The current Vezina trophy finalist wasn't even traded, he was put on waivers because Brian Burke couldn't get enough interest in him to deal him. We are talking about a 27 year old goaltender with solid numbers and a strong playoff resume that included leading the Ducks to the Conference Finals in 2006 with a .944 SV%. Nobody in the league needed a goalie with this resume and an entry level contract? I guess John Ferguson Jr. would rather trade his premier prospect for Andrew Raycroft.
On the surface, a 2nd rounder seems like very little value for the 2006 SV% leader and the 2007 All-Star, but Huet was about to become a UFA and with Price and Halak in the system the Canadiens dealt him at the deadline for a 2nd round pick. It pales in comparison to the returns that UFA forward rentals demand, but is consistent in what teams will trade for goaltenders.
Former All-Star, Stanley Cup champion and Conn Smythe award winner with over 50 games of playoff experience and only 32 years old, Giguere was acquired by the Maple Leafs for the artist formerly known as Vesa Toskala and Jason Blake. In what amounted to a double salary dump (Blake and Giguere because of the emergence of Hiller), the Leafs acquired a number one goaltender and an extra year relief on the ridiculous Jason Blake contract.
It is easy as a Canadiens fan to take the stance that Halak is not a proper comparable to these guys because he is still 25 and after his playoff run is set up for a Hall of Fame career, but that is a biased one sided viewpoint. The counter argument for the GM trying to acquire Halak and lower his return would be that he has never played more than 43 games in a season and therefore should not net the return that a veteran All-Star would require. There is risk on both sides of this transaction, for those who say there are not, I offer up the names Jose Theodore and Steve Penney.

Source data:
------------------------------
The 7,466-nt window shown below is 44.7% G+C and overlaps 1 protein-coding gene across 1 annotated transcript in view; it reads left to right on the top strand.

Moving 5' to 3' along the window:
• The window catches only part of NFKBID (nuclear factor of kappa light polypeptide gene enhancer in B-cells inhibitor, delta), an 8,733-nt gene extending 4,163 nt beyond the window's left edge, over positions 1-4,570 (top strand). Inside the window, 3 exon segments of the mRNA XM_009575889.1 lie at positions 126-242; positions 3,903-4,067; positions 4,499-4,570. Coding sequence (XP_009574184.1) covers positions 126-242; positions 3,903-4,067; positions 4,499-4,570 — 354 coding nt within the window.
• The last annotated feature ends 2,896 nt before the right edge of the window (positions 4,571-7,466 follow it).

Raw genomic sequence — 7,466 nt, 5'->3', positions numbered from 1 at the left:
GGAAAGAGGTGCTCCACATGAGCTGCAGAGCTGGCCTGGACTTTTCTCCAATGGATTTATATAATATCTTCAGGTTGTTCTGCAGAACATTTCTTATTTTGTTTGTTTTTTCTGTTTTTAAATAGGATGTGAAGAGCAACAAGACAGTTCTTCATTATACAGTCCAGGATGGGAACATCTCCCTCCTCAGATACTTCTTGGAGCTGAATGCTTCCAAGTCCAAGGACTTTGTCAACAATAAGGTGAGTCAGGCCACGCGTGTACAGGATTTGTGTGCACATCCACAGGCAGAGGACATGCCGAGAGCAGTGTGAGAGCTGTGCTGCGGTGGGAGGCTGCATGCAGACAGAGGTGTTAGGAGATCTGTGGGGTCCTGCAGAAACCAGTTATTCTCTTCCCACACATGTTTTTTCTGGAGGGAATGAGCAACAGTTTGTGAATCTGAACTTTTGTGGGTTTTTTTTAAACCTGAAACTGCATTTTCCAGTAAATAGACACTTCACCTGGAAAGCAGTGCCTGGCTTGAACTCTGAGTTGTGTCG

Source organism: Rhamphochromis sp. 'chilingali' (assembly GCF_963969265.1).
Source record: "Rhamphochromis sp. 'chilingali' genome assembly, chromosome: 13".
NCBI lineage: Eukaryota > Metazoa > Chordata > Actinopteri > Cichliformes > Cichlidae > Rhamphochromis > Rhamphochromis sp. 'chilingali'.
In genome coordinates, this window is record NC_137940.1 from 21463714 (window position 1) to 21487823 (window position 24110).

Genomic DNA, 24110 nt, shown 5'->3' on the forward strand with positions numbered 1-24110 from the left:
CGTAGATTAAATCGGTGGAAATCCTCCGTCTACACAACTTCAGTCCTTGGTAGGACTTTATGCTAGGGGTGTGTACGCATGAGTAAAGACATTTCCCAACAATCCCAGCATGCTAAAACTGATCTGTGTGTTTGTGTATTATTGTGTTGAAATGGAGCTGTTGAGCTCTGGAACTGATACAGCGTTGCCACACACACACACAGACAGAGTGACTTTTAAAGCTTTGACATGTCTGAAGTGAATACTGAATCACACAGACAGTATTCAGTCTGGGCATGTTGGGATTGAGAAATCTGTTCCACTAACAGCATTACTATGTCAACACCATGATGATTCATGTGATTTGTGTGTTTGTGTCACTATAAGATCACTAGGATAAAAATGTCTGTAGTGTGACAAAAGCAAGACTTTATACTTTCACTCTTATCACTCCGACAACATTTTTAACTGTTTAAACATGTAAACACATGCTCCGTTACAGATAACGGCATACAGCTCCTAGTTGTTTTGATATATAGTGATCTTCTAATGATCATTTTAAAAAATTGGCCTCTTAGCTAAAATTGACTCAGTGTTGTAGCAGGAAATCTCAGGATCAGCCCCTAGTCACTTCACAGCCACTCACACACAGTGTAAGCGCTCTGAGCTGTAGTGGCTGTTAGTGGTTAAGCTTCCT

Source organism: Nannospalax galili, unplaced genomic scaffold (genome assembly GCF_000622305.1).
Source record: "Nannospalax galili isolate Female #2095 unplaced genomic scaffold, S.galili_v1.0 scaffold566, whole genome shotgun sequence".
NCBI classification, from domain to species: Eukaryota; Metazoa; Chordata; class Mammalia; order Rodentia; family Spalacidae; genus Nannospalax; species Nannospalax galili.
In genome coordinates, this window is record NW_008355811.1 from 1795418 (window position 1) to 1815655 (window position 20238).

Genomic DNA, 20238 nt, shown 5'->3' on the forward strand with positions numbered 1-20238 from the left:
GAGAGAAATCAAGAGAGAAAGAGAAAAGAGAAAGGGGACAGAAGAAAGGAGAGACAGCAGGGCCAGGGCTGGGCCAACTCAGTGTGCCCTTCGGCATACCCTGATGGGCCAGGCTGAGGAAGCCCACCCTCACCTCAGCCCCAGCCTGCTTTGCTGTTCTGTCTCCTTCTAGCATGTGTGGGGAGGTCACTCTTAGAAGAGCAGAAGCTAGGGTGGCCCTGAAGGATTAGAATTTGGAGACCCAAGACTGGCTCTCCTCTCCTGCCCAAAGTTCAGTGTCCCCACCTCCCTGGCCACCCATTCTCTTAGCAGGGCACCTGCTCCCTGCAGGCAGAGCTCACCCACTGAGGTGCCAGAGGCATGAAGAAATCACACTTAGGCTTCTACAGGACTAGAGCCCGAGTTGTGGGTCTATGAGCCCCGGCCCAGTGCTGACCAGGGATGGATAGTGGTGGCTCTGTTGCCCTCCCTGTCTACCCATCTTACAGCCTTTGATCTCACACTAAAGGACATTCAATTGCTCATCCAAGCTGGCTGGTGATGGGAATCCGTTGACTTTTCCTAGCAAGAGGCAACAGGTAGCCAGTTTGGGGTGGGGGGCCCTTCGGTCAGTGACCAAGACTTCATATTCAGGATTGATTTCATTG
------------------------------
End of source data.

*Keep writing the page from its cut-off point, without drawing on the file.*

The best return on ALL of these deals were reverse engineered by John Ferguson Jr.. In order to acquire Toskala and Raycroft, Ferguson gave up Rask a first, second and fourth round pick. Can we look to one of the worst GMs in hockey to assess proper trade value? Would you rather have received Bertuzzi on an expiring contract in decline? Jason Blake? Aebischer? Or is the Vokoun return fair value?
Looking at these returns, the Canadiens haul for Halak was not out of line for what the league's GMs have set for a goaltender. If you look at all these deals in hindsight, how bad would Eller have to be in order for the Canadiens to not rank in the top 10 for goaltender return from the Halak trade? (I didn't include Brad Richards because Richards was not acquired for Mike Smith, Smith was used in a package to acquire Richards)
In January the Canadiens fanbase was prepared to receive a 2nd rounder for Halak, four months later a 1st and 3rd rounder was an outright fleecing by the Blues. This brings me back to Eller. The only way he will avoid the wrath of Canadiens fans is if the Canadiens continue to win and he develops into a scoring center. Unfortunately the fanbase is already proving impatient demanding after 10 games of his rookie season for him to be promoted to the Gomez line.The same fans that continually gripe that Carey Price, Guillaume Latendresse and Max Pacioretty were rushed now want to rush Eller into a role he is not ready for.
The Canadiens have had an organizational deficiency at center for the last decade, especially ones with size. Depth up the middle has always been integral to success in the NHL. The Canadiens finally leveraged an asset to acquire one and with Plekanec and Gomez are set down the middle for the next 3-5 seasons. In my eyes he has proven that he is an NHL player. Have patience, let the kid acclimate himself to the organization, the city and learn Martin's system before thrusting him into a role that will ultimately lead to failure.